It may be possible to determine the capabilities of the data receiving device from the request for example from information included as part of the request header when using Hypertext Transfer Protocol (HTTP). One way for representing such information is using the proposed Composite Capabilities Preferences Profile (CC/PP) currently being defined by the World Wide Web Consortium (W3C). In another embodiment it may be possible to rely on an interaction protocol, such as on the HP JETSEND INTERACTION PROTOCOL (JIP) as described in EP 0 872 991 to negotiate an appropriate form of content. This too, allows devices of a different nature to communicate.
 Alternatively, or additionally, the primary processing apparatus may initially send the highest information level of data (i.e. the most detailed) to a data-receiving device requesting data, and on receipt of an error message from the data-receiving device send the next information level until the data is correctly transmitted. An advantage of such a method is that the primary processing apparatus does not need to know the nature of the device to which it is sending data, which can sometimes be problematic to determine.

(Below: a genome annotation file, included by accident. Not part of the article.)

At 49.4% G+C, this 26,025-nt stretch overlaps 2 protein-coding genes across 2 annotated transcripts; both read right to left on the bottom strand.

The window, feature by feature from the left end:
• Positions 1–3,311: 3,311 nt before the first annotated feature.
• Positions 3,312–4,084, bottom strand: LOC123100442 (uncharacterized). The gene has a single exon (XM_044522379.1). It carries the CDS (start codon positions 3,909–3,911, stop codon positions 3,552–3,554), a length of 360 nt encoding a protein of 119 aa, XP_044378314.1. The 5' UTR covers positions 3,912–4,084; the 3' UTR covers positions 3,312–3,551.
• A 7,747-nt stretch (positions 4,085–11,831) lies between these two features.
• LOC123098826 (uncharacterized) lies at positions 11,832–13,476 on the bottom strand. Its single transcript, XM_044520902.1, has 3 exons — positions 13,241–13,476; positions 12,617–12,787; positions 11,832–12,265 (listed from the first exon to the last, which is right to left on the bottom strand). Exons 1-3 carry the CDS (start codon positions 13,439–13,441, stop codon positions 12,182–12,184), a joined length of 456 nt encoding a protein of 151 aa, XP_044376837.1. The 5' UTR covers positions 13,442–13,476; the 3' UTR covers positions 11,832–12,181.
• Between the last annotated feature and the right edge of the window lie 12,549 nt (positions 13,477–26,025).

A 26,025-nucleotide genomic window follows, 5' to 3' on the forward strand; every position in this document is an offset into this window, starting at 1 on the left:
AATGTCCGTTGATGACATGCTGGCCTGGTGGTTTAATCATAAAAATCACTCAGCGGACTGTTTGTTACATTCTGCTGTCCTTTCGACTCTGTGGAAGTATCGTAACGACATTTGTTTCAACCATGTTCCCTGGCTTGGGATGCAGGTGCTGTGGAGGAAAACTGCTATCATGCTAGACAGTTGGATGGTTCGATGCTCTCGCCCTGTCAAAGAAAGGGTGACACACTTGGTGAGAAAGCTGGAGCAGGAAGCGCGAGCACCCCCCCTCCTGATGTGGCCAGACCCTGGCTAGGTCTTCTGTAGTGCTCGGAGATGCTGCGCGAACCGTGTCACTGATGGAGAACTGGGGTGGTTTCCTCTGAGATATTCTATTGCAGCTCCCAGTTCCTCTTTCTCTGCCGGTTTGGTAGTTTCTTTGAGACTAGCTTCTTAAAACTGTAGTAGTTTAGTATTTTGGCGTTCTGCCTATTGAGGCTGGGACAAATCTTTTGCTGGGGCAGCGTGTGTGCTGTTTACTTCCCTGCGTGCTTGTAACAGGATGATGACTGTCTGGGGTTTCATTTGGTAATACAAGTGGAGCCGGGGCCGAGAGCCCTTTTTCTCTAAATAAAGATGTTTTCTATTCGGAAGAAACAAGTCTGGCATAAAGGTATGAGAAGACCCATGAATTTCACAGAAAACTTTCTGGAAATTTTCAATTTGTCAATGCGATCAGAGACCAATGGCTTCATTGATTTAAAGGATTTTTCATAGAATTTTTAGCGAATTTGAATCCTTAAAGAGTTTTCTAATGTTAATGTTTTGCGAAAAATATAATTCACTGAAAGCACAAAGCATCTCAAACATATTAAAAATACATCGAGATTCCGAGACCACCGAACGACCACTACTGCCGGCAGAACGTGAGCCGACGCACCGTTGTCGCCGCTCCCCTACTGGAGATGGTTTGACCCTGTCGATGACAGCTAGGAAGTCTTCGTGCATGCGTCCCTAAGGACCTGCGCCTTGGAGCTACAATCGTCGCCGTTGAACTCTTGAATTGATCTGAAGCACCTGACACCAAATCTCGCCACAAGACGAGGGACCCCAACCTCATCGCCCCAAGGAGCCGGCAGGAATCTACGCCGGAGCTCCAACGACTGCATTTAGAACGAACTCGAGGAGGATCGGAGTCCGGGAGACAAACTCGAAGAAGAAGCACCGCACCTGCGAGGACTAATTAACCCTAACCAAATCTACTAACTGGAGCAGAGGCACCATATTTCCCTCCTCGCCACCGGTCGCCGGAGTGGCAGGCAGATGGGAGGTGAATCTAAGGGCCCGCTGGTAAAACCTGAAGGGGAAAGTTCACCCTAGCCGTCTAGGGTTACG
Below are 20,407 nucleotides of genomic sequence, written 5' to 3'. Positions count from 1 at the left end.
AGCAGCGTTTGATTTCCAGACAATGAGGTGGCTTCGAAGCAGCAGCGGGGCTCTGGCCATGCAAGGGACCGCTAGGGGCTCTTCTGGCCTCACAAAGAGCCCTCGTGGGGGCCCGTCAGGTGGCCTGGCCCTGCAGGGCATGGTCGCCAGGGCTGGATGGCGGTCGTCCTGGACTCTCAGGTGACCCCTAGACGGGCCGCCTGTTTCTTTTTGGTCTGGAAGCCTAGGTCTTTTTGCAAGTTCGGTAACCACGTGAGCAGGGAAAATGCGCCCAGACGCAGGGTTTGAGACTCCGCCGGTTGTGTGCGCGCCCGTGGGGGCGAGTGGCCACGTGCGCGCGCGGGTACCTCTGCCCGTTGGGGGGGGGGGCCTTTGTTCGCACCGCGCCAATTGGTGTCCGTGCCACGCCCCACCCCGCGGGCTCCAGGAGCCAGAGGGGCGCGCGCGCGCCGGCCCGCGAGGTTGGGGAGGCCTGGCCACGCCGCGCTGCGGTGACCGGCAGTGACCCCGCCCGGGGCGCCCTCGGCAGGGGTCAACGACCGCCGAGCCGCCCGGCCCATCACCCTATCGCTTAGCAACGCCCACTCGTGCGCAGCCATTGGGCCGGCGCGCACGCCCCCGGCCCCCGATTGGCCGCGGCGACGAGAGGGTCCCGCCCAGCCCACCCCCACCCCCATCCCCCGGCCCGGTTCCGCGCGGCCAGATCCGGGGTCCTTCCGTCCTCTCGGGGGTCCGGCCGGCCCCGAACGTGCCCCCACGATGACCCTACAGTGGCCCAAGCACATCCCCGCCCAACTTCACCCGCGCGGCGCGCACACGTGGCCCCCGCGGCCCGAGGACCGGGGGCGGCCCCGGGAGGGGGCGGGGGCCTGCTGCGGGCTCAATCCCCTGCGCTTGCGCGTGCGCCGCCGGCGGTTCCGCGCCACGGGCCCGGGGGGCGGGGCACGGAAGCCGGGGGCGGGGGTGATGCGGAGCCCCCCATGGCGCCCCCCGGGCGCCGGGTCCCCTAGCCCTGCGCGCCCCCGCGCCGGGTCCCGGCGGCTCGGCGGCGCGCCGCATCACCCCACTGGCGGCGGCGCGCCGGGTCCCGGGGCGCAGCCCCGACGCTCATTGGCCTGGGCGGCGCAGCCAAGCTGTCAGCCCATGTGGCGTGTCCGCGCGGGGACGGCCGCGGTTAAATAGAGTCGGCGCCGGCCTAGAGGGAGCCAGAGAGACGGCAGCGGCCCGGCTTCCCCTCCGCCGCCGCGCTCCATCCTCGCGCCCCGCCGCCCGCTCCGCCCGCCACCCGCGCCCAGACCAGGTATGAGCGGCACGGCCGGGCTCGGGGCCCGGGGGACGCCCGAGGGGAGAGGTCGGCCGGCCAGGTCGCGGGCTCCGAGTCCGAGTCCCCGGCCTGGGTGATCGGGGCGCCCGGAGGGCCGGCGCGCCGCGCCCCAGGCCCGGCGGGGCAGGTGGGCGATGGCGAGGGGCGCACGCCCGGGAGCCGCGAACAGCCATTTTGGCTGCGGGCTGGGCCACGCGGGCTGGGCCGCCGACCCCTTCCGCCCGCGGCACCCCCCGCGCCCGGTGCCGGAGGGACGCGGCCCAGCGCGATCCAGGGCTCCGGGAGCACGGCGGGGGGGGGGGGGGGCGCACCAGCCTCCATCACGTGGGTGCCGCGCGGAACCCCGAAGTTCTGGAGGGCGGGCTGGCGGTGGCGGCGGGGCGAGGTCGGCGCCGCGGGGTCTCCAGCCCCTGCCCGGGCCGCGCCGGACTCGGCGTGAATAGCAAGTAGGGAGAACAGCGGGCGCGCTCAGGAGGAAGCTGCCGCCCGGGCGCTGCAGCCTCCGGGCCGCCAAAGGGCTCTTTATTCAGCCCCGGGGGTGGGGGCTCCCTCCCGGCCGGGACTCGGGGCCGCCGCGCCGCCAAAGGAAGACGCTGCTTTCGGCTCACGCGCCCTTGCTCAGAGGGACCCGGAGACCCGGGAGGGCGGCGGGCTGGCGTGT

In yet another embodiment, the primary processing apparatus may initially send the lowest level of data (i.e. the least detailed) to a data-receiving device requesting data, on complete transmission of the data send the next information level of data, and repeat this method until an error message is returned. An advantage of such a method is that the least detailed level of data will transmit quickly and therefore allow information to display on the data-receiving device quickly. The data-receiving device may be arranged to immediately display the least detailed level of data and leave this on display until the highest data level it can handle has been received, caching any levels in-between.
 The skilled person will appreciate the FLASHPIX™ algorithm for images, wherein a single image is coded at a number of different information levels. The lowest information level is transmitted first and allows the receiving device to display a low resolution of the image. Then, as further information levels are received, the resolution of the image can be increased, until all of the data has been received, and the completed image can be displayed. Of course, the FLASHPIX™ algorithm does not tailor the data delivery to a variety of different devices, but is aimed at speeding the display of an image on any data-receiving device that is receiving the data.
 The method may provide 2, 3, 4, 5, 6, 7, 8, 9, 10, 15, 20, 40, 50 or more information levels, or any number in between those shown.